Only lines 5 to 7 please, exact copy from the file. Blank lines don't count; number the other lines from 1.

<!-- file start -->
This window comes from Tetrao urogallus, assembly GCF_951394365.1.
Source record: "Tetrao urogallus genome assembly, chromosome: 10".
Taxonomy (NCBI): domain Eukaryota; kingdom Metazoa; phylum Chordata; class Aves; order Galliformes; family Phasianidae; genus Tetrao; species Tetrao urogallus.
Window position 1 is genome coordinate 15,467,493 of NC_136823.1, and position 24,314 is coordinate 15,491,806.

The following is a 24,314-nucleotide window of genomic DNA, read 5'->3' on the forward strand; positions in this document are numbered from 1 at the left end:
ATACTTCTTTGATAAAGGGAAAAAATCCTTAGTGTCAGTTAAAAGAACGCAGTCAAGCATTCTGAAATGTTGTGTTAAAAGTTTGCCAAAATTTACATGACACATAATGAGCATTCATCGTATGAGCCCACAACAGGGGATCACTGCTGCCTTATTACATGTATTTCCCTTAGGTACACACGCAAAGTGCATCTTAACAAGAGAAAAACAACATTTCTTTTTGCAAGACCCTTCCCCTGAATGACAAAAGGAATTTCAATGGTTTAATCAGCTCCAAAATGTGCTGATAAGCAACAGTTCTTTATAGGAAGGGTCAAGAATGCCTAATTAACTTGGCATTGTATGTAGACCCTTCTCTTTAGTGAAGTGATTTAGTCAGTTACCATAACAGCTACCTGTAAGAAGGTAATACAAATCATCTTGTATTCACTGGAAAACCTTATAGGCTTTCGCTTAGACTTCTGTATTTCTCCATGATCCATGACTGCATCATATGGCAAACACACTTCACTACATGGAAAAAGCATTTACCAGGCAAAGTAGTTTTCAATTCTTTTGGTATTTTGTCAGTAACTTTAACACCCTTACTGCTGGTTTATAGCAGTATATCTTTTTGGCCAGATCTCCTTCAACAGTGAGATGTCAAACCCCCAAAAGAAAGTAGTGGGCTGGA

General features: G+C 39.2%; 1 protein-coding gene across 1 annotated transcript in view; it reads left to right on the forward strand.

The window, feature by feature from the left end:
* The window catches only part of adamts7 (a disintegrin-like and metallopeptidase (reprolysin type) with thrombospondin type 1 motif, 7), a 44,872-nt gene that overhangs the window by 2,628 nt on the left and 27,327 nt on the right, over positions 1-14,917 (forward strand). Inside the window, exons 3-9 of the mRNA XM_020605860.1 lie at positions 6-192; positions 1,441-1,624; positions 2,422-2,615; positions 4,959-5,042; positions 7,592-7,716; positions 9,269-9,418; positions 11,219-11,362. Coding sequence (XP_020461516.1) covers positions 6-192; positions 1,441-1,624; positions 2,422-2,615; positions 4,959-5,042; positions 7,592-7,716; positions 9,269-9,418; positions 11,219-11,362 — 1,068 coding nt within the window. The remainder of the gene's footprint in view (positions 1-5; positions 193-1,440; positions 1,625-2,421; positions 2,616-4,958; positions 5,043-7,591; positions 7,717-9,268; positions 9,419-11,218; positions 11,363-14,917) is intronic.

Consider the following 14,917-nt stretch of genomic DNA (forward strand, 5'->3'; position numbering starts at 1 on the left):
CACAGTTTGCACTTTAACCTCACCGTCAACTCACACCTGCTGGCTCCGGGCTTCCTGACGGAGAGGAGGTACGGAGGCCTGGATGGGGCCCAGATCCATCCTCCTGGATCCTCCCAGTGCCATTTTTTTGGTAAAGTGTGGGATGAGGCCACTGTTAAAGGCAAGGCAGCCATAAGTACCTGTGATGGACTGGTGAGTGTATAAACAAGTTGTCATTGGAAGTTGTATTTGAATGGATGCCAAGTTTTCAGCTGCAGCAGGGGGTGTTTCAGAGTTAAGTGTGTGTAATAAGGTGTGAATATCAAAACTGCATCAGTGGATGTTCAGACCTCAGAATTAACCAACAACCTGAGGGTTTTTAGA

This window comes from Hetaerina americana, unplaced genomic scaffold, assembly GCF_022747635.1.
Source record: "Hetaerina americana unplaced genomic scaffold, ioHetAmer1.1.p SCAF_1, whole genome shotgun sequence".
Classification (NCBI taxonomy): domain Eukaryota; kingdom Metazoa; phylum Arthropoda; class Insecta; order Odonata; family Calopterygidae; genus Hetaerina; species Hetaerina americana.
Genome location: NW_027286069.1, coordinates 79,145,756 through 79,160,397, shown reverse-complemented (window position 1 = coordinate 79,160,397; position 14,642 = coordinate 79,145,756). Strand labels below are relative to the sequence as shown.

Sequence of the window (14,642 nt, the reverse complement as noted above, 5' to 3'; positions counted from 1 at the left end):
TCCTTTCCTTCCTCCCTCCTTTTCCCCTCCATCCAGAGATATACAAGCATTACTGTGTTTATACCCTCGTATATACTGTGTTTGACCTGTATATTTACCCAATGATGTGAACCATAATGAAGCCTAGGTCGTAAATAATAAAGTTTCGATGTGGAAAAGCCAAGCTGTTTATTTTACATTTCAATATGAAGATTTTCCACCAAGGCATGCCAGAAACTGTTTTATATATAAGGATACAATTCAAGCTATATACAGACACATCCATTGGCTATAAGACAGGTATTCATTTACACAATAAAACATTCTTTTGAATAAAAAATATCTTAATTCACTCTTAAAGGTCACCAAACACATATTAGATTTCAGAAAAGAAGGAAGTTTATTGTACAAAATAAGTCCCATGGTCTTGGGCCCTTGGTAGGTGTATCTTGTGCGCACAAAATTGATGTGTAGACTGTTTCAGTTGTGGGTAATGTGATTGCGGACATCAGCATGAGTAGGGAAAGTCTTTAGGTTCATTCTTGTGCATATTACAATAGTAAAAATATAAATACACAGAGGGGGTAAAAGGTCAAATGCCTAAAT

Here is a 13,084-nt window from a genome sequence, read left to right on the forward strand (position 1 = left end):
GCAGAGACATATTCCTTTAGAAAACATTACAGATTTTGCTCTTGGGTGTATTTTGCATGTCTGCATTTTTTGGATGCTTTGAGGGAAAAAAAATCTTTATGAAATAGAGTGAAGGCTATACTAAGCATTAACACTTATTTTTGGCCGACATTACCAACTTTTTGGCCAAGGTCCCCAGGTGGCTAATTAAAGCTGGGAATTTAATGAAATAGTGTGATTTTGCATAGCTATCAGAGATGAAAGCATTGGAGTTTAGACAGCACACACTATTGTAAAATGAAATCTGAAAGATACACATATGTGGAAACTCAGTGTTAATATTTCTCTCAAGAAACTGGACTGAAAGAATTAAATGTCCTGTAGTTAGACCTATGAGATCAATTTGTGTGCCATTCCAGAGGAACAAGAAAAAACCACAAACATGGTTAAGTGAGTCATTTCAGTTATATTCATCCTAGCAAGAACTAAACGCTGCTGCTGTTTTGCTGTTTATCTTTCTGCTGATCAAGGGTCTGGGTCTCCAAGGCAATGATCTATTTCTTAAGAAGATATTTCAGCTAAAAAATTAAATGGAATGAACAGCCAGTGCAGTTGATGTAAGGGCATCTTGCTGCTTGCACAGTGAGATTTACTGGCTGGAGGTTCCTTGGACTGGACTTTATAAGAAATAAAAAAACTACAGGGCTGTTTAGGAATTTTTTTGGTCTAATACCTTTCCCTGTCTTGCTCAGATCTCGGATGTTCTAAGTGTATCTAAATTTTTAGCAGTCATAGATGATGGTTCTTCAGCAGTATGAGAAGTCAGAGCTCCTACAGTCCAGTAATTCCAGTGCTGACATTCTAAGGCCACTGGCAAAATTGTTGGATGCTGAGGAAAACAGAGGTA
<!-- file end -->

The following is a 24,314-nucleotide window of genomic DNA, read 5'->3' on the forward strand; positions in this document are numbered from 1 at the left end:
ATACTTCTTTGATAAAGGGAAAAAATCCTTAGTGTCAGTTAAAAGAACGCAGTCAAGCATTCTGAAATGTTGTGTTAAAAGTTTGCCAAAATTTACATGACACATAATGAGCATTCATCGTATGAGCCCACAACAGGGGATCACTGCTGCCTTATTACATGTATTTCCCTTAGGTACACACGCAAAGTGCATCTTAACAAGAGAAAAACAACATTTCTTTTTGCAAGACCCTTCCCCTGAATGACAAAAGGAATTTCAATGGTTTAATCAGCTCCAAAATGTGCTGATAAGCAACAGTTCTTTATAGGAAGGGTCAAGAATGCCTAATTAACTTGGCATTGTATGTAGACCCTTCTCTTTAGTGAAGTGATTTAGTCAGTTACCATAACAGCTACCTGTAAGAAGGTAATACAAATCATCTTGTATTCACTGGAAAACCTTATAGGCTTTCGCTTAGACTTCTGTATTTCTCCATGATCCATGACTGCATCATATGGCAAACACACTTCACTACATGGAAAAAGCATTTACCAGGCAAAGTAGTTTTCAATTCTTTTGGTATTTTGTCAGTAACTTTAACACCCTTACTGCTGGTTTATAGCAGTATATCTTTTTGGCCAGATCTCCTTCAACAGTGAGATGTCAAACCCCCAAAAGAAAGTAGTGGGCTGGA

General features: G+C 39.2%; 1 protein-coding gene across 1 annotated transcript in view; it reads left to right on the forward strand.